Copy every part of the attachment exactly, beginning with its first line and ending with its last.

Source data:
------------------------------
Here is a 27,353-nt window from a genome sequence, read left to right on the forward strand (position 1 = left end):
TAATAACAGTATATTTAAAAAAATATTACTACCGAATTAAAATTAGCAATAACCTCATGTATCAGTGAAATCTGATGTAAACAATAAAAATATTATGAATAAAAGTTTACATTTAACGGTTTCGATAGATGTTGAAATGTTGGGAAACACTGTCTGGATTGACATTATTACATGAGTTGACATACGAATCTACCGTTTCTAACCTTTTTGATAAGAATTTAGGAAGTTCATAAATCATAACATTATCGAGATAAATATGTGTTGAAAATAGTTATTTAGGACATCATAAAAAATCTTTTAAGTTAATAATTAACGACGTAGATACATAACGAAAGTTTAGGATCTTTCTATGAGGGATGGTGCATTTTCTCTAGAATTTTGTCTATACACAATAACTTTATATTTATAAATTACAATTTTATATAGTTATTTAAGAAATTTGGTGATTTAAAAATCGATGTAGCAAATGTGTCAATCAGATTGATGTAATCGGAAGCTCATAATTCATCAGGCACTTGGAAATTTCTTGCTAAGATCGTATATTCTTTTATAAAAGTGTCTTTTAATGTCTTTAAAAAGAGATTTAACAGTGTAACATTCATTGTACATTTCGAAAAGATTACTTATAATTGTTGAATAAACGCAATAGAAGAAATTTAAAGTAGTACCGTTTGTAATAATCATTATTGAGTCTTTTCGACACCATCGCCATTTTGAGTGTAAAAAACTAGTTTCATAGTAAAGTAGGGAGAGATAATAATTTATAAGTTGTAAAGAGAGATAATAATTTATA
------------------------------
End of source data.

Here is a 27,353-nt window from a genome sequence, read left to right on the forward strand (position 1 = left end):
TAATAACAGTATATTTAAAAAAATATTACTACCGAATTAAAATTAGCAATAACCTCATGTATCAGTGAAATCTGATGTAAACAATAAAAATATTATGAATAAAAGTTTACATTTAACGGTTTCGATAGATGTTGAAATGTTGGGAAACACTGTCTGGATTGACATTATTACATGAGTTGACATACGAATCTACCGTTTCTAACCTTTTTGATAAGAATTTAGGAAGTTCATAAATCATAACATTATCGAGATAAATATGTGTTGAAAATAGTTATTTAGGACATCATAAAAAATCTTTTAAGTTAATAATTAACGACGTAGATACATAACGAAAGTTTAGGATCTTTCTATGAGGGATGGTGCATTTTCTCTAGAATTTTGTCTATACACAATAACTTTATATTTATAAATTACAATTTTATATAGTTATTTAAGAAATTTGGTGATTTAAAAATCGATGTAGCAAATGTGTCAATCAGATTGATGTAATCGGAAGCTCATAATTCATCAGGCACTTGGAAATTTCTTGCTAAGATCGTATATTCTTTTATAAAAGTGTCTTTTAATGTCTTTAAAAAGAGATTTAACAGTGTAACATTCATTGTACATTTCGAAAAGATTACTTATAATTGTTGAATAAACGCAATAGAAGAAATTTAAAGTAGTACCGTTTGTAATAATCATTATTGAGTCTTTTCGACACCATCGCCATTTTGAGTGTAAAAAACTAGTTTCATAGTAAAGTAGGGAGAGATAATAATTTATAAGTTGTAAAGAGAGATAATAATTTATA